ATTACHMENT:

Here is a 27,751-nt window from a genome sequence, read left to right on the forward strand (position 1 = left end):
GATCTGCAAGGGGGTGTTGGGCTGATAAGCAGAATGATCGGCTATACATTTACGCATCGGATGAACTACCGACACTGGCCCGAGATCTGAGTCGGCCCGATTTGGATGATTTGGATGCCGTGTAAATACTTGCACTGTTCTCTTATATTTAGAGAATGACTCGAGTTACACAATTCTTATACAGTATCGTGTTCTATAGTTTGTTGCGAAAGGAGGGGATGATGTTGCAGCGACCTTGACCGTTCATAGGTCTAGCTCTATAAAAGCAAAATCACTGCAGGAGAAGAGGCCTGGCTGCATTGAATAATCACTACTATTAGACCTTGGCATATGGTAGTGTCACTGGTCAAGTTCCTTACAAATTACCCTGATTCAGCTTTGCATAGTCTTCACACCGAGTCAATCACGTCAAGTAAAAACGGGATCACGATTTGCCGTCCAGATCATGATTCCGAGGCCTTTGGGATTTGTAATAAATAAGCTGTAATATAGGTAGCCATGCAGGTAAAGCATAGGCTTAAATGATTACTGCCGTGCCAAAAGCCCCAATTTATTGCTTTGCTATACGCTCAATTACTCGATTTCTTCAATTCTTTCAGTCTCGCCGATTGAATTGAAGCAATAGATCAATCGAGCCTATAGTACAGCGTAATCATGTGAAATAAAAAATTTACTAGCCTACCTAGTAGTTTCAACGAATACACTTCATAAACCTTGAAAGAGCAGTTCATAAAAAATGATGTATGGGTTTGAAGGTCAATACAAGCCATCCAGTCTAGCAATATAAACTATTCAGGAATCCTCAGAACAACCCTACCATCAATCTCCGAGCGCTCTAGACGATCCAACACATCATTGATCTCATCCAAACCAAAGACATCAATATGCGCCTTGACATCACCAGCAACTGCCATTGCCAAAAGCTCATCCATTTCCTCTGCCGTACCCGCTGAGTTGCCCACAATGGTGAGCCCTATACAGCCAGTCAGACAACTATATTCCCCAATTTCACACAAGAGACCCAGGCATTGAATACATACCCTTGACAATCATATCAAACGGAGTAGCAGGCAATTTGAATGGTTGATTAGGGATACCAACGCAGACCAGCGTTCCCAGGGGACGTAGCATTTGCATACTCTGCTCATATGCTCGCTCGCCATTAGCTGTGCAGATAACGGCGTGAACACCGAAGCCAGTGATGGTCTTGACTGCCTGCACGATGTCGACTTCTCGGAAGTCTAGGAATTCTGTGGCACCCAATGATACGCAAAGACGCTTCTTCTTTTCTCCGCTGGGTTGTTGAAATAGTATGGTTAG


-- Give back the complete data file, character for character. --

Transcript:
Here is a 27,751-nt window from a genome sequence, read left to right on the forward strand (position 1 = left end):
GATCTGCAAGGGGGTGTTGGGCTGATAAGCAGAATGATCGGCTATACATTTACGCATCGGATGAACTACCGACACTGGCCCGAGATCTGAGTCGGCCCGATTTGGATGATTTGGATGCCGTGTAAATACTTGCACTGTTCTCTTATATTTAGAGAATGACTCGAGTTACACAATTCTTATACAGTATCGTGTTCTATAGTTTGTTGCGAAAGGAGGGGATGATGTTGCAGCGACCTTGACCGTTCATAGGTCTAGCTCTATAAAAGCAAAATCACTGCAGGAGAAGAGGCCTGGCTGCATTGAATAATCACTACTATTAGACCTTGGCATATGGTAGTGTCACTGGTCAAGTTCCTTACAAATTACCCTGATTCAGCTTTGCATAGTCTTCACACCGAGTCAATCACGTCAAGTAAAAACGGGATCACGATTTGCCGTCCAGATCATGATTCCGAGGCCTTTGGGATTTGTAATAAATAAGCTGTAATATAGGTAGCCATGCAGGTAAAGCATAGGCTTAAATGATTACTGCCGTGCCAAAAGCCCCAATTTATTGCTTTGCTATACGCTCAATTACTCGATTTCTTCAATTCTTTCAGTCTCGCCGATTGAATTGAAGCAATAGATCAATCGAGCCTATAGTACAGCGTAATCATGTGAAATAAAAAATTTACTAGCCTACCTAGTAGTTTCAACGAATACACTTCATAAACCTTGAAAGAGCAGTTCATAAAAAATGATGTATGGGTTTGAAGGTCAATACAAGCCATCCAGTCTAGCAATATAAACTATTCAGGAATCCTCAGAACAACCCTACCATCAATCTCCGAGCGCTCTAGACGATCCAACACATCATTGATCTCATCCAAACCAAAGACATCAATATGCGCCTTGACATCACCAGCAACTGCCATTGCCAAAAGCTCATCCATTTCCTCTGCCGTACCCGCTGAGTTGCCCACAATGGTGAGCCCTATACAGCCAGTCAGACAACTATATTCCCCAATTTCACACAAGAGACCCAGGCATTGAATACATACCCTTGACAATCATATCAAACGGAGTAGCAGGCAATTTGAATGGTTGATTAGGGATACCAACGCAGACCAGCGTTCCCAGGGGACGTAGCATTTGCATACTCTGCTCATATGCTCGCTCGCCATTAGCTGTGCAGATAACGGCGTGAACACCGAAGCCAGTGATGGTCTTGACTGCCTGCACGATGTCGACTTCTCGGAAGTCTAGGAATTCTGTGGCACCCAATGATACGCAAAGACGCTTCTTCTTTTCTCCGCTGGGTTGTTGAAATAGTATGGTTAG